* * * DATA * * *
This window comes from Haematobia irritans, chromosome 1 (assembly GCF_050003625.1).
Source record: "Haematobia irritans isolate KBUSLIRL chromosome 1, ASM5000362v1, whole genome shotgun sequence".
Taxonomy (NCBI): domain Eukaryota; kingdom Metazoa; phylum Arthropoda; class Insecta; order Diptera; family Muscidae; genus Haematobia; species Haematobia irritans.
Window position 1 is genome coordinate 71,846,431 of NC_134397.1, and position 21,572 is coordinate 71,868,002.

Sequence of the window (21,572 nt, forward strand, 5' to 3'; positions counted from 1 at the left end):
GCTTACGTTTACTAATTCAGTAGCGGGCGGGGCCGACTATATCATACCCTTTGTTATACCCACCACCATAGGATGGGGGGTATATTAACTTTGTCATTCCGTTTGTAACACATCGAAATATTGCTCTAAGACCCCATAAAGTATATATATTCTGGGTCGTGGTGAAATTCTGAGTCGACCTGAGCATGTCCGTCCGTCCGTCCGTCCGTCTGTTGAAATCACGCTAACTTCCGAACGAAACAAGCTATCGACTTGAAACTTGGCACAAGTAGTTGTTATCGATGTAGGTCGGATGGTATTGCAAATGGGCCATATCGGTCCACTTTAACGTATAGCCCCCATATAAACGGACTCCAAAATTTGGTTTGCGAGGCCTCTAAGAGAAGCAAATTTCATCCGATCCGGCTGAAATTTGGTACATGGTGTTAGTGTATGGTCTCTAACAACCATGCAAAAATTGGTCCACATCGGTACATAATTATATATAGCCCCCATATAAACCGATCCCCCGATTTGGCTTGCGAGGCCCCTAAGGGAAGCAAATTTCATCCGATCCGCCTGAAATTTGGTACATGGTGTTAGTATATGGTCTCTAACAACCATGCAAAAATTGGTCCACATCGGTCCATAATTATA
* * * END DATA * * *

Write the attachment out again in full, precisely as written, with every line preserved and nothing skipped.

This window comes from Haematobia irritans, chromosome 1 (assembly GCF_050003625.1).
Source record: "Haematobia irritans isolate KBUSLIRL chromosome 1, ASM5000362v1, whole genome shotgun sequence".
Taxonomy (NCBI): domain Eukaryota; kingdom Metazoa; phylum Arthropoda; class Insecta; order Diptera; family Muscidae; genus Haematobia; species Haematobia irritans.
Window position 1 is genome coordinate 71,846,431 of NC_134397.1, and position 21,572 is coordinate 71,868,002.

Sequence of the window (21,572 nt, forward strand, 5' to 3'; positions counted from 1 at the left end):
GCTTACGTTTACTAATTCAGTAGCGGGCGGGGCCGACTATATCATACCCTTTGTTATACCCACCACCATAGGATGGGGGGTATATTAACTTTGTCATTCCGTTTGTAACACATCGAAATATTGCTCTAAGACCCCATAAAGTATATATATTCTGGGTCGTGGTGAAATTCTGAGTCGACCTGAGCATGTCCGTCCGTCCGTCCGTCCGTCTGTTGAAATCACGCTAACTTCCGAACGAAACAAGCTATCGACTTGAAACTTGGCACAAGTAGTTGTTATCGATGTAGGTCGGATGGTATTGCAAATGGGCCATATCGGTCCACTTTAACGTATAGCCCCCATATAAACGGACTCCAAAATTTGGTTTGCGAGGCCTCTAAGAGAAGCAAATTTCATCCGATCCGGCTGAAATTTGGTACATGGTGTTAGTGTATGGTCTCTAACAACCATGCAAAAATTGGTCCACATCGGTACATAATTATATATAGCCCCCATATAAACCGATCCCCCGATTTGGCTTGCGAGGCCCCTAAGGGAAGCAAATTTCATCCGATCCGCCTGAAATTTGGTACATGGTGTTAGTATATGGTCTCTAACAACCATGCAAAAATTGGTCCACATCGGTCCATAATTATA